March 20, 2013
Chicago Public Schools (CPS) Chief Executive Officer (CEO) Barbara Byrd-Bennett today unveiled a series of new investments and supports for all children attending welcoming schools next fall as a result of CPS’s work to consolidate underutilized, half-empty schools and provide our city’s students with the resources they need to learn and succeed.
“Every child in every neighborhood in Chicago deserves access to a high quality education that prepares them to succeed in life,” said Byrd-Bennett. “For too long, however, children in certain parts of Chicago have been cheated out of the resources they need to succeed in the classroom because they are in underutilized, under resourced schools. By consolidating these schools we can focus on safely getting every child into a better performing school close to their home.”
All welcoming schools will receive a combination of academic and capital supports based on their unique needs, and each and every welcoming school will have: air conditioning; new discretionary funding as part of the “Welcoming School Support Fund” that principals can use to invest in programs to meet the unique needs of their students; and a library to provide every school with access to books and digital learning materials.
“Our students cannot wait for us to put off these difficult decisions any longer. Each child in every neighborhood in Chicago deserves a high quality education,” said Mayor Emanuel. “This problem is not unique to Chicago and like school systems where enrollment has dropped, we must make tough choices. Consolidating schools is the best way to make sure every student is in a safe and better performing school and that all of our students get the resources they need to learn and succeed."
Supports outlined in today’s announcement will be made possible by redirecting resources away from maintaining half-empty, costly facilities to making higher-performing welcoming schools even better.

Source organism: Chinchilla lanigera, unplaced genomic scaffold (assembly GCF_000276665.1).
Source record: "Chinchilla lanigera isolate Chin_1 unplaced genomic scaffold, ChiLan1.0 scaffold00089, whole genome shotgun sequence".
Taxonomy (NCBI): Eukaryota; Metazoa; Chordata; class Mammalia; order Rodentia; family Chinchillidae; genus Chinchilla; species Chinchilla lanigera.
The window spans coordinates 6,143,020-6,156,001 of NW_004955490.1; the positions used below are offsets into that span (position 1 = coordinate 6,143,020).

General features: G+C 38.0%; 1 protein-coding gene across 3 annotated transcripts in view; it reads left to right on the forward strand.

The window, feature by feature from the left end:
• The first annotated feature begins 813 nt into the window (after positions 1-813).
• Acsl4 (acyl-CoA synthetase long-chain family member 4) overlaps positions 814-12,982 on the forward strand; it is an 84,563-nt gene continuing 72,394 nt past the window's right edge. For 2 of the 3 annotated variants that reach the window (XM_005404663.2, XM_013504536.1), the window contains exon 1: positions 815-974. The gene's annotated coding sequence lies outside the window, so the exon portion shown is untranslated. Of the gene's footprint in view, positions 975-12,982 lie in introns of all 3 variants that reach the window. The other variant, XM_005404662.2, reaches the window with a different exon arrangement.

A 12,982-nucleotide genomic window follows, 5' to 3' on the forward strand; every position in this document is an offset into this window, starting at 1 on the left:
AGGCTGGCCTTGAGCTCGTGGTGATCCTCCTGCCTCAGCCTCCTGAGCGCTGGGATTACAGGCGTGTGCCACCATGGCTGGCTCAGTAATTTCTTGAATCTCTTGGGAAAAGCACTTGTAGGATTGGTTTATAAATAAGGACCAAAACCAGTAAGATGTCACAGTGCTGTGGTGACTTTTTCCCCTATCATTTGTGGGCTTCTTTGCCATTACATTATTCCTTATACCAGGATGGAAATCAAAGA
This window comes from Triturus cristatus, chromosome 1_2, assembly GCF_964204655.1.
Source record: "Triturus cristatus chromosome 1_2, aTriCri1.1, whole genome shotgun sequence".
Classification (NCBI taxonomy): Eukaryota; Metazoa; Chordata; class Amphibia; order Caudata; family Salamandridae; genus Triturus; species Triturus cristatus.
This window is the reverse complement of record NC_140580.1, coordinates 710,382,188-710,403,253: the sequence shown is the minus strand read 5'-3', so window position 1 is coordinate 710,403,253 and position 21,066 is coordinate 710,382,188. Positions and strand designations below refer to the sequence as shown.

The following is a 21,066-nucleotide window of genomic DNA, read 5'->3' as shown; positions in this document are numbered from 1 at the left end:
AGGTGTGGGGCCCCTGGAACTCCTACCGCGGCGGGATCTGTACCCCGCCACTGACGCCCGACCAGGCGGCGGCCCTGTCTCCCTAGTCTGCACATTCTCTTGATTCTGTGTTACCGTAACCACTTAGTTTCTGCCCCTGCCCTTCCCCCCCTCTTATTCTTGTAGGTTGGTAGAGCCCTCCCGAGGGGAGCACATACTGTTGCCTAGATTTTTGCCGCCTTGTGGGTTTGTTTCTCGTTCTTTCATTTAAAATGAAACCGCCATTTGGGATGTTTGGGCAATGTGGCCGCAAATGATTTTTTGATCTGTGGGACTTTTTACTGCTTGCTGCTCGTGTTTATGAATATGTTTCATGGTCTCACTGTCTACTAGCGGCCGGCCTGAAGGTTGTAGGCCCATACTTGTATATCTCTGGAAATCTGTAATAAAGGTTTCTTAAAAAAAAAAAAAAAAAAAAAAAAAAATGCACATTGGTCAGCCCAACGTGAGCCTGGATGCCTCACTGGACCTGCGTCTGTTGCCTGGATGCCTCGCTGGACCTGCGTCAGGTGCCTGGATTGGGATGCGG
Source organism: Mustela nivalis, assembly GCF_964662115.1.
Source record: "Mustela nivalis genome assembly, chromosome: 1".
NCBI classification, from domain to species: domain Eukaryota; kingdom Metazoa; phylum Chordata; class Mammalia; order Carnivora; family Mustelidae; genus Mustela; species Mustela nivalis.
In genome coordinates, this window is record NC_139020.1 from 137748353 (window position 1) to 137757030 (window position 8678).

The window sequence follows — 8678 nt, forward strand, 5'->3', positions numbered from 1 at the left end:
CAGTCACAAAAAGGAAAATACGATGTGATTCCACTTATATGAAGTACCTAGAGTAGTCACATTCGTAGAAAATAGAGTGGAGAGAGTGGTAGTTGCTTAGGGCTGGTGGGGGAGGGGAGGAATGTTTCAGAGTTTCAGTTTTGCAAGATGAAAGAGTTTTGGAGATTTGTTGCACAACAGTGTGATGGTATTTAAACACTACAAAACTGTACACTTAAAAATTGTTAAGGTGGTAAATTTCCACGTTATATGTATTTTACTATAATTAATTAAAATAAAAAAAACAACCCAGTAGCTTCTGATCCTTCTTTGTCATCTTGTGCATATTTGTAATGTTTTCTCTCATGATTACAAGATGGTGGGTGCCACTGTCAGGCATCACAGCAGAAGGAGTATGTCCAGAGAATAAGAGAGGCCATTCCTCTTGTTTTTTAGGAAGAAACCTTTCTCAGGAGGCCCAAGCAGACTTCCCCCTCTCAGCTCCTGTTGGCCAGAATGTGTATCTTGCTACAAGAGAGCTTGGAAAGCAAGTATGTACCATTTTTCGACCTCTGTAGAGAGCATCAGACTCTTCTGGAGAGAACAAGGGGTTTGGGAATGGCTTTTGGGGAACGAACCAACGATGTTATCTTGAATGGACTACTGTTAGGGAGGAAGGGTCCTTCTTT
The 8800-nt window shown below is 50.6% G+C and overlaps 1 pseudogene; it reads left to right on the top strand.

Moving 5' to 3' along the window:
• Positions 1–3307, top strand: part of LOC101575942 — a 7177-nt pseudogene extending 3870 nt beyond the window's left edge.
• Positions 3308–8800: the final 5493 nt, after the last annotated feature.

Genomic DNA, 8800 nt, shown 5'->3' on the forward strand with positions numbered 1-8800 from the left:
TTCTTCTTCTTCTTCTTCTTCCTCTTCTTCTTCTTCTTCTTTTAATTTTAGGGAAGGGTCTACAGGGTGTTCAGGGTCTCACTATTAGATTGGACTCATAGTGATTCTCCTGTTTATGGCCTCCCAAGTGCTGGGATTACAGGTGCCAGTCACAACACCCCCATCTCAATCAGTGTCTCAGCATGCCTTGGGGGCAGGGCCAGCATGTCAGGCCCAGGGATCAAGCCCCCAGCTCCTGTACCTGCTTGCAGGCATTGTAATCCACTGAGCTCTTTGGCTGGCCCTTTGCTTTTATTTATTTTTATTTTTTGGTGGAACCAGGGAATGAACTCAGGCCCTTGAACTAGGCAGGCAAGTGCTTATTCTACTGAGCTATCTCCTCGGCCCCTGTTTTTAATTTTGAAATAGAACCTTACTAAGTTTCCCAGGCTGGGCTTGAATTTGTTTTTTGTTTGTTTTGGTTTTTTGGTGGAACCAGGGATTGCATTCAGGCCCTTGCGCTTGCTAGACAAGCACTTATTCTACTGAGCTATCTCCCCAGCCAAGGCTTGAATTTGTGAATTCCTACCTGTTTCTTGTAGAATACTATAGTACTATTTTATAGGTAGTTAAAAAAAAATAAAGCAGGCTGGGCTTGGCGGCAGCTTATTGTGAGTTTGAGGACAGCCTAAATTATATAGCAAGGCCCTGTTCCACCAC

“Each welcoming school will have the things that parents, teachers and CPS agree students need, such as a library, air conditioning, dramatic computer and science technology upgrades, and counseling and social work support,” said Byrd-Bennett.
Byrd-Bennett outlined the types of resources that will help all children attending welcoming schools have a safe and seamless transition to a new higher-performing school in the fall. Resources include academic supports for all students, capital investments for all welcoming schools, and targeted supports for students with disabilities, English Language Learners (ELL), and student in temporary living situations (STLS). Some of these include:
Student-focused supports that will benefit students both inside and outside the classroom. Supports include a menu of options available to all welcoming school principals and include resources for academic supports such as: tutoring; student engagement supports such as mentoring; social and emotional supports such as staff training on helping students with coping skills and managing stress; and library supports such as books and digital resources.
Capital supports to create a strong, supportive learning environment. All welcoming schools will also receive capital investments to ensure that all students can attend schools with enhanced learning environments such as: lunchrooms and food services that accommodate the new welcoming school student body; new and upgraded technology supports, such as expanded Internet bandwidth; security and safety supports, such as alarms and entry screening equipment; improved ADA accessibility; air-conditioning; and upgraded interiors in schools with the greatest need, such as floors, ceilings, masonry, and fresh paint.
Specific student population supports. Each transition plan will include support for students with disabilities, ELL students, and STLS students. Students within these populations will continue to receive support in their new welcoming school by trained staff, any necessary equipment in addition to student-specific profile information, and one-on-one consultations with school officials to identify and address their unique needs before the start of the school year.
Currently, the District operates over 511,000 seats for a student population of 403,000 with nearly 330 schools deemed as underutilized and nearly 140 of its schools more than half empty.
Chicago Public Schools faces a $1 billion deficit in the coming fiscal year. By redirecting resources from underutilized and under-resourced schools, CPS will free up the resources to invest in quality schools where all students can flourish with the support of a dedicated community, principals and teachers. These new and improved schools will represent a new day for Chicago Public Schools and a better chance for students to succeed and thrive.
Chicago Public Schools serves 403,000 students in 681 schools. It is the nation’s third-largest school district.